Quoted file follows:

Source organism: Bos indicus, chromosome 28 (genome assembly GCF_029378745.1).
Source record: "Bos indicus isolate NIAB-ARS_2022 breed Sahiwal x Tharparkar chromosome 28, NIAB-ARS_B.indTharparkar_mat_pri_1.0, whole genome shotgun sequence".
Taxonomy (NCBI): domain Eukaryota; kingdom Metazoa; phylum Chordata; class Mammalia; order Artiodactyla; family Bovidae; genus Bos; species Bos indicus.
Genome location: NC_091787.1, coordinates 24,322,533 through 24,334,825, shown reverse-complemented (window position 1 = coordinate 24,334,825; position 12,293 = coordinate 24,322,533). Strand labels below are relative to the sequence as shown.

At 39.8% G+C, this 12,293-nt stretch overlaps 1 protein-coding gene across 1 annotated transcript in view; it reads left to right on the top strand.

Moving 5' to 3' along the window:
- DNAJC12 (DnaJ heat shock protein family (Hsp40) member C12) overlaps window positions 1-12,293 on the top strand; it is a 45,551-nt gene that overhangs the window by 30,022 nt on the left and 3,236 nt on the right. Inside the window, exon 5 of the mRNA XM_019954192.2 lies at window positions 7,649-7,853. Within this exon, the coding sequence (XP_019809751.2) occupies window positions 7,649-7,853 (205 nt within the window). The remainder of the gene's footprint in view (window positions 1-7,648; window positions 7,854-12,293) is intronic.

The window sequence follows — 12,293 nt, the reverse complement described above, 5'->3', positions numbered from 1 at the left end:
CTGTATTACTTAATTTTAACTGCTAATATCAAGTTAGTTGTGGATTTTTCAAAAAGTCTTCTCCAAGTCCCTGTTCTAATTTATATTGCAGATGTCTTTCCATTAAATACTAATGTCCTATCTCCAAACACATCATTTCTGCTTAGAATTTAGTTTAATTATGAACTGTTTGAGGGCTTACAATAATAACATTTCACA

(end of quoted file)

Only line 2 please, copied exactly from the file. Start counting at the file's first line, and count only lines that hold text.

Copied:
Source record: "Bos indicus isolate NIAB-ARS_2022 breed Sahiwal x Tharparkar chromosome 28, NIAB-ARS_B.indTharparkar_mat_pri_1.0, whole genome shotgun sequence".